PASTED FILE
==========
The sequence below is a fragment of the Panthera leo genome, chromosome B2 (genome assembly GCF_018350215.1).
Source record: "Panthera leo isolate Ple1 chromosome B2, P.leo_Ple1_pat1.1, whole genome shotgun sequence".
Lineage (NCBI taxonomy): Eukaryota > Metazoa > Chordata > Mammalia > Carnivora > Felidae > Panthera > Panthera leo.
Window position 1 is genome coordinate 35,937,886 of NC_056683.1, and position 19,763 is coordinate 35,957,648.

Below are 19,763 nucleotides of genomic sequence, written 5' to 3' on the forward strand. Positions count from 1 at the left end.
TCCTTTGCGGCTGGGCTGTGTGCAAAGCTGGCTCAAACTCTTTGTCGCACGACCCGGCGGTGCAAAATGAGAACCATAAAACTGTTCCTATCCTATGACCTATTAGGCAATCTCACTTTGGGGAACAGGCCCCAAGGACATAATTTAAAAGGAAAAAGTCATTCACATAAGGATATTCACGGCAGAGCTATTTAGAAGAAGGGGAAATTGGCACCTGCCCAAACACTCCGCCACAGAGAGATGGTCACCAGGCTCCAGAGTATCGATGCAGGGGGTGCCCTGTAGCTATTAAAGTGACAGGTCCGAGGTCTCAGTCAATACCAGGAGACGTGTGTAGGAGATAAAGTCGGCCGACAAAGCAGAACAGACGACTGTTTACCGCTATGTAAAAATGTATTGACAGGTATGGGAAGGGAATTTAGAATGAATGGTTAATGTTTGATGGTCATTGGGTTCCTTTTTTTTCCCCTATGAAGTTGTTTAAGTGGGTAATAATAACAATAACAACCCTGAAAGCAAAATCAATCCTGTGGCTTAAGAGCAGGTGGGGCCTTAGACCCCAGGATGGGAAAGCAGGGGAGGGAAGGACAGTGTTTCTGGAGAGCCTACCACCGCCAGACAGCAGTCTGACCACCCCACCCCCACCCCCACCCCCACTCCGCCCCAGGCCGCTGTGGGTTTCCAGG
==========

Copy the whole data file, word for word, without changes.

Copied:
The sequence below is a fragment of the Panthera leo genome, chromosome B2 (genome assembly GCF_018350215.1).
Source record: "Panthera leo isolate Ple1 chromosome B2, P.leo_Ple1_pat1.1, whole genome shotgun sequence".
Lineage (NCBI taxonomy): Eukaryota > Metazoa > Chordata > Mammalia > Carnivora > Felidae > Panthera > Panthera leo.
Window position 1 is genome coordinate 35,937,886 of NC_056683.1, and position 19,763 is coordinate 35,957,648.

Below are 19,763 nucleotides of genomic sequence, written 5' to 3' on the forward strand. Positions count from 1 at the left end.
TCCTTTGCGGCTGGGCTGTGTGCAAAGCTGGCTCAAACTCTTTGTCGCACGACCCGGCGGTGCAAAATGAGAACCATAAAACTGTTCCTATCCTATGACCTATTAGGCAATCTCACTTTGGGGAACAGGCCCCAAGGACATAATTTAAAAGGAAAAAGTCATTCACATAAGGATATTCACGGCAGAGCTATTTAGAAGAAGGGGAAATTGGCACCTGCCCAAACACTCCGCCACAGAGAGATGGTCACCAGGCTCCAGAGTATCGATGCAGGGGGTGCCCTGTAGCTATTAAAGTGACAGGTCCGAGGTCTCAGTCAATACCAGGAGACGTGTGTAGGAGATAAAGTCGGCCGACAAAGCAGAACAGACGACTGTTTACCGCTATGTAAAAATGTATTGACAGGTATGGGAAGGGAATTTAGAATGAATGGTTAATGTTTGATGGTCATTGGGTTCCTTTTTTTTCCCCTATGAAGTTGTTTAAGTGGGTAATAATAACAATAACAACCCTGAAAGCAAAATCAATCCTGTGGCTTAAGAGCAGGTGGGGCCTTAGACCCCAGGATGGGAAAGCAGGGGAGGGAAGGACAGTGTTTCTGGAGAGCCTACCACCGCCAGACAGCAGTCTGACCACCCCACCCCCACCCCCACCCCCACTCCGCCCCAGGCCGCTGTGGGTTTCCAGG